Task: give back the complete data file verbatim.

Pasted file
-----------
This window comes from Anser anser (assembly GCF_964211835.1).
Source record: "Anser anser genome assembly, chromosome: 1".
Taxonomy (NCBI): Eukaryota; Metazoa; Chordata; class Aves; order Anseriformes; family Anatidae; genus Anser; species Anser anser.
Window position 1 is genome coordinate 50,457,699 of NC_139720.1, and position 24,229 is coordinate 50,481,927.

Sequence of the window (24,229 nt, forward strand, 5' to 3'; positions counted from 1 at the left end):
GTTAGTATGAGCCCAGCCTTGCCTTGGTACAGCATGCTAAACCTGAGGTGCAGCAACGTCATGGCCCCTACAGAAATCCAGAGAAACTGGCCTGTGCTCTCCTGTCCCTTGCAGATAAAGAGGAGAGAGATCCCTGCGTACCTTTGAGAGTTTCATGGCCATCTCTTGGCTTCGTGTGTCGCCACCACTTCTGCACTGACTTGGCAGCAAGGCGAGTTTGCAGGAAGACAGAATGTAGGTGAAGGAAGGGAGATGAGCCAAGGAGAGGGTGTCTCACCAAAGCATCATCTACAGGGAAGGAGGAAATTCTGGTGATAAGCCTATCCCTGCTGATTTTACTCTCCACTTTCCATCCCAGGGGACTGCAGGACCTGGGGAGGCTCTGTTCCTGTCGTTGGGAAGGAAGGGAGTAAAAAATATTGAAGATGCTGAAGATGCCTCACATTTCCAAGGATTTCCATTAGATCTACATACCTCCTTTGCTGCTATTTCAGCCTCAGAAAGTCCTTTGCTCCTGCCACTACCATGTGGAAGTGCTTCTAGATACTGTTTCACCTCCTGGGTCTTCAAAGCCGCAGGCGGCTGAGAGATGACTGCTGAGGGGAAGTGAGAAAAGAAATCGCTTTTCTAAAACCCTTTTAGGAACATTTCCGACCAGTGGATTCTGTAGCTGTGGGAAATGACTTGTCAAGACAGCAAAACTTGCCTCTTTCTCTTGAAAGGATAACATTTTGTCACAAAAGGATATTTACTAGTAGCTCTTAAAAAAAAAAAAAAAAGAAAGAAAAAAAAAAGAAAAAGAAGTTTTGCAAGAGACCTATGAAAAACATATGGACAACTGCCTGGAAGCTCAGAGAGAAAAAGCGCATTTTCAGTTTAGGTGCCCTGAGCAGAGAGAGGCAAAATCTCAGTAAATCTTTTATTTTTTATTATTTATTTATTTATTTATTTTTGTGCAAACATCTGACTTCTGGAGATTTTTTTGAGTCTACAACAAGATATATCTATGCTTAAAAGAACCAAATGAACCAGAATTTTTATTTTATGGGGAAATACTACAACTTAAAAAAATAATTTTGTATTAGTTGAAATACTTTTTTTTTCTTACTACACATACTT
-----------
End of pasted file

This window comes from Anser anser (assembly GCF_964211835.1).
Source record: "Anser anser genome assembly, chromosome: 1".
Taxonomy (NCBI): Eukaryota; Metazoa; Chordata; class Aves; order Anseriformes; family Anatidae; genus Anser; species Anser anser.
Window position 1 is genome coordinate 50,457,699 of NC_139720.1, and position 24,229 is coordinate 50,481,927.

Sequence of the window (24,229 nt, forward strand, 5' to 3'; positions counted from 1 at the left end):
GTTAGTATGAGCCCAGCCTTGCCTTGGTACAGCATGCTAAACCTGAGGTGCAGCAACGTCATGGCCCCTACAGAAATCCAGAGAAACTGGCCTGTGCTCTCCTGTCCCTTGCAGATAAAGAGGAGAGAGATCCCTGCGTACCTTTGAGAGTTTCATGGCCATCTCTTGGCTTCGTGTGTCGCCACCACTTCTGCACTGACTTGGCAGCAAGGCGAGTTTGCAGGAAGACAGAATGTAGGTGAAGGAAGGGAGATGAGCCAAGGAGAGGGTGTCTCACCAAAGCATCATCTACAGGGAAGGAGGAAATTCTGGTGATAAGCCTATCCCTGCTGATTTTACTCTCCACTTTCCATCCCAGGGGACTGCAGGACCTGGGGAGGCTCTGTTCCTGTCGTTGGGAAGGAAGGGAGTAAAAAATATTGAAGATGCTGAAGATGCCTCACATTTCCAAGGATTTCCATTAGATCTACATACCTCCTTTGCTGCTATTTCAGCCTCAGAAAGTCCTTTGCTCCTGCCACTACCATGTGGAAGTGCTTCTAGATACTGTTTCACCTCCTGGGTCTTCAAAGCCGCAGGCGGCTGAGAGATGACTGCTGAGGGGAAGTGAGAAAAGAAATCGCTTTTCTAAAACCCTTTTAGGAACATTTCCGACCAGTGGATTCTGTAGCTGTGGGAAATGACTTGTCAAGACAGCAAAACTTGCCTCTTTCTCTTGAAAGGATAACATTTTGTCACAAAAGGATATTTACTAGTAGCTCTTAAAAAAAAAAAAAAAAGAAAGAAAAAAAAAAGAAAAAGAAGTTTTGCAAGAGACCTATGAAAAACATATGGACAACTGCCTGGAAGCTCAGAGAGAAAAAGCGCATTTTCAGTTTAGGTGCCCTGAGCAGAGAGAGGCAAAATCTCAGTAAATCTTTTATTTTTTATTATTTATTTATTTATTTATTTTTGTGCAAACATCTGACTTCTGGAGATTTTTTTGAGTCTACAACAAGATATATCTATGCTTAAAAGAACCAAATGAACCAGAATTTTTATTTTATGGGGAAATACTACAACTTAAAAAAATAATTTTGTATTAGTTGAAATACTTTTTTTTTCTTACTACACATACTT